Taking the Pulse: Sask. residents report taking on less debt since pandemic beganCurbie News July 10, 2020
Author: Andrea Hill • Saskatoon StarPhoenix Link to Full Article
Publishing date: Jul 03, 2020 • 4 minute read
Saskatchewan residents were less likely to report new sources of debt in June than they were three months previous, before the COVID-19 pandemic hit the Prairies. The data come from a pair of telephone surveys conducted by the University of Saskatchewan’s Social Sciences Research Laboratories (SSRL) in early March and mid June.
In each survey, 400 Saskatchewan residents were asked about their personal debt and their views on the economy. Of those who participated in the June survey, six per cent said they had a little or a lot more personal debt when compared to a year earlier. That’s down from the March survey when 17 per cent of respondents said they had a little or a lot more personal debt than they did a year ago. In both March and June, 32 per cent of respondents said they had a little or a lot less debt than they did a year ago. Respondents were asked whether they had taken on specific forms of new debt in the past year. When compared to respondents from March, respondents from June were less likely to have incurred debt from new or increased credit card balances, new or increased lines of credit and new or increased vehicle loans or leases.
Joel Bruneau, the department head of economics at the University of Saskatchewan, says the results are not surprising. “What you get in every recession is people sort of hunker down,” he says. “Instead of going out and having nice holidays and spending money, you sit on your money because you don’t know what’s going on.” When people have lost their jobs or fear that may happen, they may be less inclined to spend money. Some Saskatchewan companies that sell big-ticket items reported seeing fewer sales this spring — though numbers seem to be rebounding.
Alex Cruder, the CEO and co-founder Curbie, an online vehicle retailer based in Saskatoon, says people simply were not buying cars in the weeks after the Saskatchewan government declared a state of emergency.
“There was about four weeks — and that went from the middle of March to about the middle of April — where I’d say that sales were virtually non existent. There was possibly one, but it was not very much,” he recalls. But Cruder said business has since picked up. With the economy opening up and the federal government creating programs that help businesses keep employees on the payroll, people have felt less cautious about making big purchases like a car, he says.
Similarly, Kevin Farebrother, general manager of Hyundai of Regina, told Postmedia in June that sales fell by 40 to 50 per cent in March, but are now picking up.
And Doug Ferguson, the president and owner of Moose Jaw RV & Marine, said business slowed down when the pandemic hit. He says things started improving when the weather warmed up, perhaps a factor of more people looking to take vacations closer to home.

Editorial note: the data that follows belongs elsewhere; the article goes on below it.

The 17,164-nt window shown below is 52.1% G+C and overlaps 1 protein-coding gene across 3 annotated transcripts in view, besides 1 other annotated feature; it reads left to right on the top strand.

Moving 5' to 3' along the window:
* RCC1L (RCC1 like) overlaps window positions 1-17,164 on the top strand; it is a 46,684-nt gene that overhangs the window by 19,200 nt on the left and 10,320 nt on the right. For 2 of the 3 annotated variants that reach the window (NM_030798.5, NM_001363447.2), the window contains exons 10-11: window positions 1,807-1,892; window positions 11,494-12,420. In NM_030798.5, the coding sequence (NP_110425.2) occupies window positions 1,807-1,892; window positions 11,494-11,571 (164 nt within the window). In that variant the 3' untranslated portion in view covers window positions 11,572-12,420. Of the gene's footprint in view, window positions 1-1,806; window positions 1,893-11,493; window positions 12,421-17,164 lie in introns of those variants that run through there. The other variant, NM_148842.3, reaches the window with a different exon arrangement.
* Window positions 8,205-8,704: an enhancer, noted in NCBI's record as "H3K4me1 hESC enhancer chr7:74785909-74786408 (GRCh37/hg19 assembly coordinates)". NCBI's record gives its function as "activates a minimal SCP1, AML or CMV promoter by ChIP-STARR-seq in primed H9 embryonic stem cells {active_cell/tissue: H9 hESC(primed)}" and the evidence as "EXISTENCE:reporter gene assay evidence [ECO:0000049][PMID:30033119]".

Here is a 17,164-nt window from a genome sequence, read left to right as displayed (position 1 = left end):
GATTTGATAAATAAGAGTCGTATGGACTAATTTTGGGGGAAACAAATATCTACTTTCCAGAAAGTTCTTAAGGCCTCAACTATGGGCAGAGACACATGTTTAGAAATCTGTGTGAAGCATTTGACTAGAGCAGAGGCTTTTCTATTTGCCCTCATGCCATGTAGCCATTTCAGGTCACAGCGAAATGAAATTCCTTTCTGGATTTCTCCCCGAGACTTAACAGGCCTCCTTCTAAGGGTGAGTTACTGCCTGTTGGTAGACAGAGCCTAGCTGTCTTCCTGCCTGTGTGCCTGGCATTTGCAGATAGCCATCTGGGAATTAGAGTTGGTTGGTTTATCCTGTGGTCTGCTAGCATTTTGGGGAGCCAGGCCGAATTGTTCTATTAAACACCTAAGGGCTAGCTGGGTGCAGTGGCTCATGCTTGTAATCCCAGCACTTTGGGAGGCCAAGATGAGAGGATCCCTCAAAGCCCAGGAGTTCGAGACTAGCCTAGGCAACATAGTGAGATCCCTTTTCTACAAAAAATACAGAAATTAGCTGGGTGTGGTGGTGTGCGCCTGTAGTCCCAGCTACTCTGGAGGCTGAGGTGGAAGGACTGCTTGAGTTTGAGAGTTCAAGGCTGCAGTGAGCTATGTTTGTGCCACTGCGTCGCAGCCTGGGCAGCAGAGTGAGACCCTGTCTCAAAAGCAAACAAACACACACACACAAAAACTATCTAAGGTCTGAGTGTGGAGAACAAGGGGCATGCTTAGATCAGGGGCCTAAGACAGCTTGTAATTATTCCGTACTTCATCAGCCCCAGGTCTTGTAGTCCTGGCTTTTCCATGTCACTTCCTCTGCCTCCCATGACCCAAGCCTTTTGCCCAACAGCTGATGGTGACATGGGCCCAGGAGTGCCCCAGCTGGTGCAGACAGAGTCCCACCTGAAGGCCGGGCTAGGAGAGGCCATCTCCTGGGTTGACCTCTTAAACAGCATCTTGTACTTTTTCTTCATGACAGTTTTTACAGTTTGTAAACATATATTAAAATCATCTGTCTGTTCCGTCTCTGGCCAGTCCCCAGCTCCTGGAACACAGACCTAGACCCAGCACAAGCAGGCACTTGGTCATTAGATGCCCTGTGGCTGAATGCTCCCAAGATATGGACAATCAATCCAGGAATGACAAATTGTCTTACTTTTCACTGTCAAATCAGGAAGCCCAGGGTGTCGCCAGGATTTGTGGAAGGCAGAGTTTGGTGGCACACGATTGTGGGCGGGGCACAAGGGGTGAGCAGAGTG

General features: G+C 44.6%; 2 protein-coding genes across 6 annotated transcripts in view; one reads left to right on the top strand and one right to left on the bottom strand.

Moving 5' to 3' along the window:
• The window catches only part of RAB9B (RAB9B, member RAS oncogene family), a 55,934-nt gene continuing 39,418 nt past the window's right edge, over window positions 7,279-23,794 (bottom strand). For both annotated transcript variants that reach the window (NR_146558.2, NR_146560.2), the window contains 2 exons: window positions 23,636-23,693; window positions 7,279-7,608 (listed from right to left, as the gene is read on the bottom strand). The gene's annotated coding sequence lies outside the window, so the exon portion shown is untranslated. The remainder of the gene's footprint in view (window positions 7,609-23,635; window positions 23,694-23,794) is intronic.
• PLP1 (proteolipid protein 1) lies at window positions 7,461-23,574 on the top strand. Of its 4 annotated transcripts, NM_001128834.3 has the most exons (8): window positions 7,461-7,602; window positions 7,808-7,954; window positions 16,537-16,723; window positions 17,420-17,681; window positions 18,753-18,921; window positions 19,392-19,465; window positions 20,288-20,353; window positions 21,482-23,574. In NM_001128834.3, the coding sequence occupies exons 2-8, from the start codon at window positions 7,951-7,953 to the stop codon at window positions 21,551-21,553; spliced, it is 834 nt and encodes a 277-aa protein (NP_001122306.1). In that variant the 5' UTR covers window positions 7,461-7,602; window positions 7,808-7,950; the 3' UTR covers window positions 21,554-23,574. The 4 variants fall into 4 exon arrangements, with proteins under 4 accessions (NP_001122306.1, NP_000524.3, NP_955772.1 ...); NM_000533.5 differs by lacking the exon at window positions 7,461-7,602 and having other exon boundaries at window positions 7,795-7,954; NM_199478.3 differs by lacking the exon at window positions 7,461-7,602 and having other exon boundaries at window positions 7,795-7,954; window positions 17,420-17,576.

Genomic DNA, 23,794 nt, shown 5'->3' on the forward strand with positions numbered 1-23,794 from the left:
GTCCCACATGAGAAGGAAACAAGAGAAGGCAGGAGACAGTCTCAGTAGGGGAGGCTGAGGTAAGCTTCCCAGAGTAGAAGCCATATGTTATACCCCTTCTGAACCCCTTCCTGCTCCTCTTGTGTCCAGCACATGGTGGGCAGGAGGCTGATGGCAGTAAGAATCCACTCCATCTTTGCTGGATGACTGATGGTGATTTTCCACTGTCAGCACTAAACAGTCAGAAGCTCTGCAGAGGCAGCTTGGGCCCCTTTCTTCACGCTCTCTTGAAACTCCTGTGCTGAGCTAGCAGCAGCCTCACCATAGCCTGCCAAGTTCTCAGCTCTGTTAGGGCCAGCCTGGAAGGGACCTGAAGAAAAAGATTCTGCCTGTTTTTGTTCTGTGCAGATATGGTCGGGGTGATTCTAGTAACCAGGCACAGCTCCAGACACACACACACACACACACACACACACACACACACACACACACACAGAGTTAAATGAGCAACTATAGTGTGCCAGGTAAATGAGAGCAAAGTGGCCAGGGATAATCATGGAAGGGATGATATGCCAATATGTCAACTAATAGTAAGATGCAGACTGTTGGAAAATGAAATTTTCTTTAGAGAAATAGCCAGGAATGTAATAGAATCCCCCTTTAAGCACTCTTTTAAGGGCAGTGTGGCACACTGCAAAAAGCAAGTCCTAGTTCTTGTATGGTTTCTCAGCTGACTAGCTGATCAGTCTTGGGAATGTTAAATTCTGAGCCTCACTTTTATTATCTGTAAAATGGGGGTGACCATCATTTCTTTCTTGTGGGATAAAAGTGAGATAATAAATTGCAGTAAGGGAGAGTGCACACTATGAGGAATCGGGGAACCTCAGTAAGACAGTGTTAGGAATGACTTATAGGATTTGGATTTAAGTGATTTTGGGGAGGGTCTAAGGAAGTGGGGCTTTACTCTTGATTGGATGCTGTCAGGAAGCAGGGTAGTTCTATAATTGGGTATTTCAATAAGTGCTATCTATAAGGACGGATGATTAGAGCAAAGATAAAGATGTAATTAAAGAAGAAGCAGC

In addition to people being cautious about spending because of the economic environment, restrictions in place because of the pandemic have affected what is available to purchase. Most retail stores and restaurants in Saskatchewan closed in late March and have been opening slowly and with restrictions as the province moves through the phases of its Re-open Saskatchewan plan.
Travel has also been severely restricted, with the Saskatchewan government still recommending against non-essential travel out of the province. Both the Saskatoon John G. Diefenbaker International Airport and Regina International Airport have reported a 98 per cent drop in passengers this spring due to COVID-19 restrictions and people’s reluctance to travel. The SSRL survey data are consistent with what’s being seen across the country. According to a June report from Equifax Canada, average non-mortgage debt dropped 0.5 per cent in the first quarter of 2020. An Equifax Canada consumer survey found that younger adults aged 18 to 34 reported the biggest decline in credit card balances since the pandemic began.
The SSRL surveys suggested no significant differences in people taking on new debt from mortgages, personal loans or payday loans in June compared to March. On the mortgage front, the Saskatchewan Realtors Association says the real estate market in the province did not take as big a hit as expected. As of June 11, 4,975 homes had sold year-to-date in Saskatchewan, down from 5,414 in 2019. That eight-per-cent drop is not as steep as the 70 to 75 per cent decline the SRA had feared for April.
Two in five Saskatchewan residents surveyed by the SSRL — 41 cer cent — said in June that they expected the economy to be much or a little bit better within a year, up from 25 per cent in March; a sense, perhaps, that some people believe things can only get better from here.
“People have sort of readjusted their expenditures, but the net effect is that expenditures will rebound. And they’re rebounding now, but they’re rebounding slowly because of a degree of uncertainty,” Bruneau says. “We have a plan and the province had a plan and it seems reasonable so maybe people are just going like, ‘Well, you know, it could have been a lot worse.’” The data from the SSRL were collected as part of the Taking the Pulse initiative, which involves researchers from the University of Saskatchewan’s Social Sciences Research Laboratories calling a representative sample of Saskatchewan residents four times a year and asking for their views on hot-button topics in the province. The results are published by Postmedia News.
Both March and June surveys are accurate to 4.9 per cent 19 times out of 20 (95 per cent of the time).